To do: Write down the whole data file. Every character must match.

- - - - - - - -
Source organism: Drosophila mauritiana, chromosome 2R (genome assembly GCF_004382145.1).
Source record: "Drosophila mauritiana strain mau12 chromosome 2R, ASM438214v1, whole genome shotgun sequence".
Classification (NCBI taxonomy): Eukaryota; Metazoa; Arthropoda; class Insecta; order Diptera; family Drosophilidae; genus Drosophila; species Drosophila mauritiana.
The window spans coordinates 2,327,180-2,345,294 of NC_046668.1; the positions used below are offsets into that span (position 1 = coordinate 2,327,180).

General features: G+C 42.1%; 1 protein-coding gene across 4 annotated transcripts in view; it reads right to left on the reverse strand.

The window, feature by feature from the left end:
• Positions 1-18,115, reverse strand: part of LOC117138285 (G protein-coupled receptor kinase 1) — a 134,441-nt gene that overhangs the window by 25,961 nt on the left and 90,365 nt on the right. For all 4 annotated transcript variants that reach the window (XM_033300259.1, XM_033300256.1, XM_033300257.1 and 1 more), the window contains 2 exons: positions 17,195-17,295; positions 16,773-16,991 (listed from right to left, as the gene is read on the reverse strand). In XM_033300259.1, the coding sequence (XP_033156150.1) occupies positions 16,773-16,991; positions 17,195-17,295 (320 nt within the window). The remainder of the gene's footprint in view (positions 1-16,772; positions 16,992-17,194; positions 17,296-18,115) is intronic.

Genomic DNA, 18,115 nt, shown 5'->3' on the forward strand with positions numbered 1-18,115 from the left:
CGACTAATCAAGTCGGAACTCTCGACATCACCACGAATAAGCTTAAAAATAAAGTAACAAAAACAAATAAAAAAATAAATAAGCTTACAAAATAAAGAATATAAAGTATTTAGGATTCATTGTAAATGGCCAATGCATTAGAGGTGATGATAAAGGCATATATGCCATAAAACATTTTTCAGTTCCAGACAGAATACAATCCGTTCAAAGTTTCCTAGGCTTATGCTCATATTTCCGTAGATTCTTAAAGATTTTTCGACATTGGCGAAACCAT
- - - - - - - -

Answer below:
Source organism: Drosophila mauritiana, chromosome 2R (genome assembly GCF_004382145.1).
Source record: "Drosophila mauritiana strain mau12 chromosome 2R, ASM438214v1, whole genome shotgun sequence".
Classification (NCBI taxonomy): Eukaryota; Metazoa; Arthropoda; class Insecta; order Diptera; family Drosophilidae; genus Drosophila; species Drosophila mauritiana.
The window spans coordinates 2,327,180-2,345,294 of NC_046668.1; the positions used below are offsets into that span (position 1 = coordinate 2,327,180).

General features: G+C 42.1%; 1 protein-coding gene across 4 annotated transcripts in view; it reads right to left on the reverse strand.

The window, feature by feature from the left end:
• Positions 1-18,115, reverse strand: part of LOC117138285 (G protein-coupled receptor kinase 1) — a 134,441-nt gene that overhangs the window by 25,961 nt on the left and 90,365 nt on the right. For all 4 annotated transcript variants that reach the window (XM_033300259.1, XM_033300256.1, XM_033300257.1 and 1 more), the window contains 2 exons: positions 17,195-17,295; positions 16,773-16,991 (listed from right to left, as the gene is read on the reverse strand). In XM_033300259.1, the coding sequence (XP_033156150.1) occupies positions 16,773-16,991; positions 17,195-17,295 (320 nt within the window). The remainder of the gene's footprint in view (positions 1-16,772; positions 16,992-17,194; positions 17,296-18,115) is intronic.

Genomic DNA, 18,115 nt, shown 5'->3' on the forward strand with positions numbered 1-18,115 from the left:
CGACTAATCAAGTCGGAACTCTCGACATCACCACGAATAAGCTTAAAAATAAAGTAACAAAAACAAATAAAAAAATAAATAAGCTTACAAAATAAAGAATATAAAGTATTTAGGATTCATTGTAAATGGCCAATGCATTAGAGGTGATGATAAAGGCATATATGCCATAAAACATTTTTCAGTTCCAGACAGAATACAATCCGTTCAAAGTTTCCTAGGCTTATGCTCATATTTCCGTAGATTCTTAAAGATTTTTCGACATTGGCGAAACCAT